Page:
interpretation that gives shape
and voice to new narratives

National Museum of African-American History and Culture - Smithsonian
District of Columbia

Brocade strategist Toni Wynn gave shape and voice to the permanent Cultural Expressions exhibit. “Gestures of Solidarity" won an American Alliance of Museums text award. Toni has also provided editorial consulting to the museum’s Office of Strategic Partnerships.

The American Civil War Museum
Richmond, Virginia

In 2013, the Museum of the Confederacy (MOC) and the American Civil War Center (ACWC) consolidated their operations to create a new organization, The American Civil War Museum (ACWM).  The new institution would combine the former MOC's unrivaled collection of Civil War artifacts and scholarship with the ACWC's compelling public programs and spectacular location on the James River at the site of the largest Confederate iron works to become "the preeminent center for the exploration of the American Civil War and its legacies from multiple perspectives".

Brocade partner Madge Bemiss led the architectural programming for a new museum building. She then assisted staff in developing an interpretive plan that addressed audiences, impact, visitor experiences, and interpretive themes. The resulting museum, with its immersive theater experience and site-specific exhibits, opened in spring 2019; the Washington Post noted that it "aims to shatter conventional views of the conflict."

African Burial Ground National Monument and Historic Site
Lower Manhattan, New York

Brocade strategist Toni Wynn led the exhibit writing for the African Burial Ground Visitor Center, which garnered a text-writing award from the American Association of Museums in 2010. Toni interpreted the rediscovered history of the Africans who helped build New York. The cemetery is located in Lower Manhattan, near Wall Street.

Historic Polegreen Church
Mechanicsville, Virginia

Known locally as the “ghost church” for its distinctive white beams, Polegreen Church was first erected in 1743 and remains a significant site in the story of American religious freedom. During the subsequent Civil War, the artillery shell of a confederate officer - whose father had been baptized at Polegreen - hit the wooden church, which burned to the ground. The congregation could not afford to rebuild. Almost 150 years later, a compelling open-air structure was erected in its place to commemorate the site’s layered history.

In 2016, the founding generation of leaders at the Historic Polegreen Church Foundation faced a thoroughly modern dilemma: a need to increase the site’s relevancy and expand its community of supporters in order to achieve long-term operational sustainability. The board engaged Brocade Studio to lead a tactical strategic planning effort to help address these issues. Brocade facilitated planning sessions with the board, considering and weighing competing visions for the future. Using the methods of human-centered design, we cast board members as both experts and designers. This, coupled with research on peer sites, their current audience, and a broader market scan, provided rich context for the board to step into the role of designers and devise possible courses of action. A tactical plan emerged that set measurable goals horizons of one, three, and five years to move the foundation through a significant period of transition.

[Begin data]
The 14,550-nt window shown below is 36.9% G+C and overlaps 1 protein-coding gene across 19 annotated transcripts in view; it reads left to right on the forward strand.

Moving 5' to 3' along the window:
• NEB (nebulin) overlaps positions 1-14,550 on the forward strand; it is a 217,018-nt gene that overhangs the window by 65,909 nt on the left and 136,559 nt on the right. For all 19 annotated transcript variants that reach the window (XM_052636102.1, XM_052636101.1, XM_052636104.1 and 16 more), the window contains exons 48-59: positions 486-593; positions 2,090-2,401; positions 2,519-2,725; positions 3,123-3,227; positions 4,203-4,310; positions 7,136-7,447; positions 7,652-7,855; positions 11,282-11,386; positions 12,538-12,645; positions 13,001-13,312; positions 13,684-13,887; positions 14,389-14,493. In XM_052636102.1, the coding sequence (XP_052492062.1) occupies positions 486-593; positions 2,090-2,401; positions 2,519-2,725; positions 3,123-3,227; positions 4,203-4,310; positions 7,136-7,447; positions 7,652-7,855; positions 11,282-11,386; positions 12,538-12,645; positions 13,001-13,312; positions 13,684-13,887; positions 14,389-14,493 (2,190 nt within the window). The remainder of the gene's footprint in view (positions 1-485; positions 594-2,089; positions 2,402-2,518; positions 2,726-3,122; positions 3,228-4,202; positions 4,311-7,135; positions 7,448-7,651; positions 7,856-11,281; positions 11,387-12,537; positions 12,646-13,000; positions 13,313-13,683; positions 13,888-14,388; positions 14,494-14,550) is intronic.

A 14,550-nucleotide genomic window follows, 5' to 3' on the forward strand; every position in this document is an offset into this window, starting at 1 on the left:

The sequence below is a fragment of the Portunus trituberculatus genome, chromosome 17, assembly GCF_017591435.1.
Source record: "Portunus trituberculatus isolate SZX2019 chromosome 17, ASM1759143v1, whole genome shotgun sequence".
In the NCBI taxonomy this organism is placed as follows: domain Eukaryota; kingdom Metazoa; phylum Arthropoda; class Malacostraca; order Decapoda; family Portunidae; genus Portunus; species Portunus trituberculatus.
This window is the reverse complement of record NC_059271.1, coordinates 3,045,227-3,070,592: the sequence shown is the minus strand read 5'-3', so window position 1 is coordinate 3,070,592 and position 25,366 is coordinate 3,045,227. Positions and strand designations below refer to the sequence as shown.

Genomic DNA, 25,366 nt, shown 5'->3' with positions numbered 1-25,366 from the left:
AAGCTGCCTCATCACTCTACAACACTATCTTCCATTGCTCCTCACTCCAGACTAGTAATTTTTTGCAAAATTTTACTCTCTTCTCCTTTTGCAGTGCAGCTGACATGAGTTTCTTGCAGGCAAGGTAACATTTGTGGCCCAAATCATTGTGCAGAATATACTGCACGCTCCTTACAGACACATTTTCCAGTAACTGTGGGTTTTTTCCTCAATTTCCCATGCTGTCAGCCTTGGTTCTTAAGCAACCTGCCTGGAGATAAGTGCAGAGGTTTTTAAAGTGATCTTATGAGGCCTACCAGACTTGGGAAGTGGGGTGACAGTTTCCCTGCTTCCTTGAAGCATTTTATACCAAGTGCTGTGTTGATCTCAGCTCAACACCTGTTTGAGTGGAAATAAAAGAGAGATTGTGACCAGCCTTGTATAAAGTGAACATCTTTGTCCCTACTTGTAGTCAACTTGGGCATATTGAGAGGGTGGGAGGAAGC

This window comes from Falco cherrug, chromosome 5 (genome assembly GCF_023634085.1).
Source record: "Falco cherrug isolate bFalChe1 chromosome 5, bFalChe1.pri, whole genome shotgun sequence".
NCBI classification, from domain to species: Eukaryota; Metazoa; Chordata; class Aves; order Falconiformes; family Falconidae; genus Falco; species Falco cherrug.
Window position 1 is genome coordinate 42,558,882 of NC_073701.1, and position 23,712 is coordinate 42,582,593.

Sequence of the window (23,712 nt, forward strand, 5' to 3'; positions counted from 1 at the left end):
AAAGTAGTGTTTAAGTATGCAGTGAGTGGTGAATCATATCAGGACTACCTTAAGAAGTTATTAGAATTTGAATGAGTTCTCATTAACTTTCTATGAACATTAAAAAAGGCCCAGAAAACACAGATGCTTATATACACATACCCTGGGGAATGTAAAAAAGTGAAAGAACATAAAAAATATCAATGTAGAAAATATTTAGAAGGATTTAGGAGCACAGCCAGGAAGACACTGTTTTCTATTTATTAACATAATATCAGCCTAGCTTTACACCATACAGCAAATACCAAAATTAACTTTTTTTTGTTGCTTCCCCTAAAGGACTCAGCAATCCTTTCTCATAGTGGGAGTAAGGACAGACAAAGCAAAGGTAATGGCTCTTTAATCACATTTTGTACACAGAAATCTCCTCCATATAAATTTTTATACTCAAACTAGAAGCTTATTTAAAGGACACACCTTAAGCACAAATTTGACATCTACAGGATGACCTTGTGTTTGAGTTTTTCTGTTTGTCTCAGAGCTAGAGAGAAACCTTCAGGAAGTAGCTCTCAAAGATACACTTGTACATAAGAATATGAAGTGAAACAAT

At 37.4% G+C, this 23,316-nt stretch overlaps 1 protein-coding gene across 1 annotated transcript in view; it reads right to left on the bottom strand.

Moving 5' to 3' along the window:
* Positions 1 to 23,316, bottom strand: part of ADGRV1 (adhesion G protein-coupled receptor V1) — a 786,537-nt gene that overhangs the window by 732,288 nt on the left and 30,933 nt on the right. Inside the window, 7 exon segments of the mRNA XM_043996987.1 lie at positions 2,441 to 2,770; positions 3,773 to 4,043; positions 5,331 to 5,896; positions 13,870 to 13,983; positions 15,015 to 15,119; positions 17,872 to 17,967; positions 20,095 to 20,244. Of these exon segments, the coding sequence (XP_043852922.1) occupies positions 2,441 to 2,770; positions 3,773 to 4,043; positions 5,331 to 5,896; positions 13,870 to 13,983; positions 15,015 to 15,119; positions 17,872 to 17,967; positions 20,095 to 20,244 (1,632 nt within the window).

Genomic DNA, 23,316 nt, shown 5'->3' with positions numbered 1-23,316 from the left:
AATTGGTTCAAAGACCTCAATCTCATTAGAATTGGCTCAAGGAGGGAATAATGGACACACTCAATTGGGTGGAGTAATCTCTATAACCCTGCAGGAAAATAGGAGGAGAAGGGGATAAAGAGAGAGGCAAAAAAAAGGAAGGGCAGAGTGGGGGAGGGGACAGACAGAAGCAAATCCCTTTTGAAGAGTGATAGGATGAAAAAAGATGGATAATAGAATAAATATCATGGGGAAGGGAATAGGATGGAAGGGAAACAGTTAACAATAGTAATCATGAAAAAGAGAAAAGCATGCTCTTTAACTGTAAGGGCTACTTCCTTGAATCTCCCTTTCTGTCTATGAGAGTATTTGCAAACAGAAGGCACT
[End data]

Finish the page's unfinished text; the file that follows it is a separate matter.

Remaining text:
“The whole process was conducted with efficiency, humor,
and excellent insights into our long-term hopes.”

- Jay Johnston, Jr., Board Chair, Polegreen Foundation

Museum at the Gateway Arch
St. Louis, Missouri

Working with a multi-disciplinary team, Toni led a team that developed exhibit text for the 45,000 square foot renovation that opened in summer 2018.

Black History Museum and Cultural Center of Virginia
Richmond, Virginia

Built in the 1890’s to house an African-American military battalion, the First Battalion Virginia Volunteers Armory is the oldest African-American armory in Virginia and quite possibly in the United States. When the black militia company who used the armory was disbanded in 1899, the building was turned over to the Richmond School Board to be used as a “school for colored children”. The building served as an elementary school for the next 40 years, until it was adapted during World War II for use as a reception center for servicemen of color.

After a fire in the mid-1980s, the armory stood padlocked until 2002, when a “Save America’s Treasures” grant paid for the stabilization of the building. Again, the building sat empty until 2012 when the Black History Museum and Cultural Center of Virginia acquired the building from the school board and began planning for an ambitious renovation of its new home.

Brocade partner Madge Bemiss assisted the initial planning phases for the new museum - outlining the steps forward and helped to develop a strategic plan for the site. Through conversations with stakeholders and community members, the museum redefined its mission and vision.

Today, the Armory is a thriving, central gathering place: welcoming, accessible, collaborative, innovative, relevant and dynamic.  It serves as a place for dialogue about identity, race, class, and the nature of freedom.

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